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Calif. Hospitality Industry Must Rehire Employees Laid Off Due To COVID-19


Monte Grix

Submitted by Firm:
Hirschfeld Kraemer LLP
Firm Contacts:
Ferry Lopez, Keith Grossman, Leigh Cole, Stephen J. Hirschfeld
Article Type:
Legal Update

On April 16, 2021, California Governor Gavin Newsom signed Senate Bill 93. This new law, effective immediately and through 2024, requires hospitality-related employers to rehire certain employees who lost their jobs for pandemic-related reasons.

Here are the key issues:

Which employers are covered by SB 93? Hotels, private clubs, event centers, airport hospitality operations, airport service providers, or entities providing services (janitorial, building maintenance or security) to commercial buildings.

Which employees are potentially eligible for recall under SB 93? Employees who were employed by the employer for at least six months during the 2019 calendar year and who were terminated involuntarily (laid off) for a pandemic-related reason, including a public health directive, government shutdown order, lack of business, a reduction in force, or other economic, non-disciplinary reason due to the COVID-19 pandemic.

What requirements are imposed on employers under SB 93? The affected employer must offer laid-off employees information about job positions that are available or become available for which the former employees are qualified. The affected employer must then offer positions to such former, laid off employees based on a preference system. Importantly, under the preference system, if more than one employee is entitled to a position based on the foregoing criteria, the employer has to first offer the position to the more senior employee (measured by hiring date).

When and how must an employer provide notice? Within 5 days of establishing of the opening or creation of an open position, written notice of such position must be provided to the eligible former employee. The notice must be delivered by hand or to the employee’s last known address. The notice must also be provided by text and email if the employer has the former employee’s cell phone number and/or email address.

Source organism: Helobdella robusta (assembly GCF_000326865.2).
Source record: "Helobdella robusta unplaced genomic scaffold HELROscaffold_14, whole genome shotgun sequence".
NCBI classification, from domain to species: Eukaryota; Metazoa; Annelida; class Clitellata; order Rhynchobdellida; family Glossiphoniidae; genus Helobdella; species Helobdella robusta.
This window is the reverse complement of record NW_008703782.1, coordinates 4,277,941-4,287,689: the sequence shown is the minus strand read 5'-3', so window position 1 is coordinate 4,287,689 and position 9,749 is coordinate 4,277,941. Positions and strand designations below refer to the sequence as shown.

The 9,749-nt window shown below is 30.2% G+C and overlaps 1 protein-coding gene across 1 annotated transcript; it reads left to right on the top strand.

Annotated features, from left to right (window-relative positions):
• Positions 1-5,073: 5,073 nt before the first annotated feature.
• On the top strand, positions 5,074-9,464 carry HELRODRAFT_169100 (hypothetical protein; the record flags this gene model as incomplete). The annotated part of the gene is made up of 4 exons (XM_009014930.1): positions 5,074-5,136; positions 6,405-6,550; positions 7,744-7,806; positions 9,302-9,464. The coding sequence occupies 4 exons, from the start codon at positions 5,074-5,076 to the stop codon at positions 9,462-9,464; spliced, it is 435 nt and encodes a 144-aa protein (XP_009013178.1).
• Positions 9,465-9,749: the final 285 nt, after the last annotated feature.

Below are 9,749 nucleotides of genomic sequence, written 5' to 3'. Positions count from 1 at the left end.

When and how must a former employee respond in order to accept the position? The former employee must be given at least five business days from the date he/she receives it to accept the position. If the employee accepts the position, then the employer must recall the employee back to work.

Are there any exceptions to this mandate to recall laid off employees? Yes, but they are limited. If an employer chooses not to recall an employee for a position based on the grounds that he/she is unqualified, the employer must provide written notice explaining the reasons for the decision within 30 days.

Are there anti-retaliation provisions in SB 93? Yes. Employers are prohibited from taking any adverse employment action against employees who exercise, or try to exercise, their rights under SB 93. Further, employers must maintain records regarding such layoff/recall efforts for three years, including records of communications regarding the layoffs and offers.

We strongly suggest that affected employers review their policies and procedures immediately to ensure that they conform with this new law.

For more information, contact Monte Grix in Hirschfeld Kraemer’s Los Angeles office, or (310) 255-1827.